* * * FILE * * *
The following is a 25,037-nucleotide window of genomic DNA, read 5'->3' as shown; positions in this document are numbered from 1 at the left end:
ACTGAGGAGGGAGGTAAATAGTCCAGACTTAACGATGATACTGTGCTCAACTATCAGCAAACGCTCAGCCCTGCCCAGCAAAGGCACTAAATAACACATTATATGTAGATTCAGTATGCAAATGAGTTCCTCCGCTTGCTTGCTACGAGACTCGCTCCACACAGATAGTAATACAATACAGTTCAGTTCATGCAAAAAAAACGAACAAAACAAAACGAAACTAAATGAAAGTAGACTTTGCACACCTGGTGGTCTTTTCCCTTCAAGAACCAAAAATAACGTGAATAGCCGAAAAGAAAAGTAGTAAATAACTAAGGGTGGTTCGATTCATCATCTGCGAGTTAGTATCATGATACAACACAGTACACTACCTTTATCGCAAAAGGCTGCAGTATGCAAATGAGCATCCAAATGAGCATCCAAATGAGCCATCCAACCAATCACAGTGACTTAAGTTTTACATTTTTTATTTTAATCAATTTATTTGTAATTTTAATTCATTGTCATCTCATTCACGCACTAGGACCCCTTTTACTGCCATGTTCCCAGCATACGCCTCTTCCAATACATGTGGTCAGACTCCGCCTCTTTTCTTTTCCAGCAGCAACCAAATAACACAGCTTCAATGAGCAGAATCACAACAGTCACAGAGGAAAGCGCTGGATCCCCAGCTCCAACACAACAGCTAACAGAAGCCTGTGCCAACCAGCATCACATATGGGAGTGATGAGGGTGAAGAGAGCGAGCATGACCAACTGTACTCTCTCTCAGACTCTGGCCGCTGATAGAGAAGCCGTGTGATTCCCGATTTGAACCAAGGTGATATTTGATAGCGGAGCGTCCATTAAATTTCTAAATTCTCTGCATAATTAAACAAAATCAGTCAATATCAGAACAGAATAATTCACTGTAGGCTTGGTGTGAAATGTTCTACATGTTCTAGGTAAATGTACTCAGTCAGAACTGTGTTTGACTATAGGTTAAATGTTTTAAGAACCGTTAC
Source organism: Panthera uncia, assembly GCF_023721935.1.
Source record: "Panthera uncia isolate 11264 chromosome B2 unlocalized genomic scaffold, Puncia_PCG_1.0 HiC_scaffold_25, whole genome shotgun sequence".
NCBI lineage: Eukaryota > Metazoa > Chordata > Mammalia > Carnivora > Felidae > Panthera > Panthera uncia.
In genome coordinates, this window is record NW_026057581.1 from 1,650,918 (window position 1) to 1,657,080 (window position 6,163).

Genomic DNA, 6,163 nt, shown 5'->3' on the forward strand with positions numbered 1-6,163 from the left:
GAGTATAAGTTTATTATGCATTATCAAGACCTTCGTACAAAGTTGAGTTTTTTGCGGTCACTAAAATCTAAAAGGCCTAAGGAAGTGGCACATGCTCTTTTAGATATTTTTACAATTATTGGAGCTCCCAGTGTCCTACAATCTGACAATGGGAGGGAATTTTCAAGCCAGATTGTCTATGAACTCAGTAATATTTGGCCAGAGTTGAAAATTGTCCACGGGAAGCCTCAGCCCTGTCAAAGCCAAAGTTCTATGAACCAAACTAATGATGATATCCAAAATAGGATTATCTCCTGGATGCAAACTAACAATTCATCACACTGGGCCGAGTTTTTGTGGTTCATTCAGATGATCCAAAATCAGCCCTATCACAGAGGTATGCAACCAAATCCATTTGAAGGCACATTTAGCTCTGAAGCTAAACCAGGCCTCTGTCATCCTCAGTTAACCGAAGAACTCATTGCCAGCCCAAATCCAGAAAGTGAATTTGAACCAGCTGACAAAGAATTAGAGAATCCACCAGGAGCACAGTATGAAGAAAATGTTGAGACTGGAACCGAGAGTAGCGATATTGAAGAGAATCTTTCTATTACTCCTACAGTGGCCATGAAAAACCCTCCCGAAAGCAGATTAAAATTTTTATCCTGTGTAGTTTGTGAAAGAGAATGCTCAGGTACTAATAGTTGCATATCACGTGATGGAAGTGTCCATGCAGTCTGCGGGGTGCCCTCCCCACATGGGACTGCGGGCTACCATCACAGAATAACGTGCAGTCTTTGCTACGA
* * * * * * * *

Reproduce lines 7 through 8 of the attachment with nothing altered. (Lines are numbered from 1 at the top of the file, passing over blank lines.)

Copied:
Genomic DNA, 6,163 nt, shown 5'->3' on the forward strand with positions numbered 1-6,163 from the left:
GAGTATAAGTTTATTATGCATTATCAAGACCTTCGTACAAAGTTGAGTTTTTTGCGGTCACTAAAATCTAAAAGGCCTAAGGAAGTGGCACATGCTCTTTTAGATATTTTTACAATTATTGGAGCTCCCAGTGTCCTACAATCTGACAATGGGAGGGAATTTTCAAGCCAGATTGTCTATGAACTCAGTAATATTTGGCCAGAGTTGAAAATTGTCCACGGGAAGCCTCAGCCCTGTCAAAGCCAAAGTTCTATGAACCAAACTAATGATGATATCCAAAATAGGATTATCTCCTGGATGCAAACTAACAATTCATCACACTGGGCCGAGTTTTTGTGGTTCATTCAGATGATCCAAAATCAGCCCTATCACAGAGGTATGCAACCAAATCCATTTGAAGGCACATTTAGCTCTGAAGCTAAACCAGGCCTCTGTCATCCTCAGTTAACCGAAGAACTCATTGCCAGCCCAAATCCAGAAAGTGAATTTGAACCAGCTGACAAAGAATTAGAGAATCCACCAGGAGCACAGTATGAAGAAAATGTTGAGACTGGAACCGAGAGTAGCGATATTGAAGAGAATCTTTCTATTACTCCTACAGTGGCCATGAAAAACCCTCCCGAAAGCAGATTAAAATTTTTATCCTGTGTAGTTTGTGAAAGAGAATGCTCAGGTACTAATAGTTGCATATCACGTGATGGAAGTGTCCATGCAGTCTGCGGGGTGCCCTCCCCACATGGGACTGCGGGCTACCATCACAGAATAACGTGCAGTCTTTGCTACGA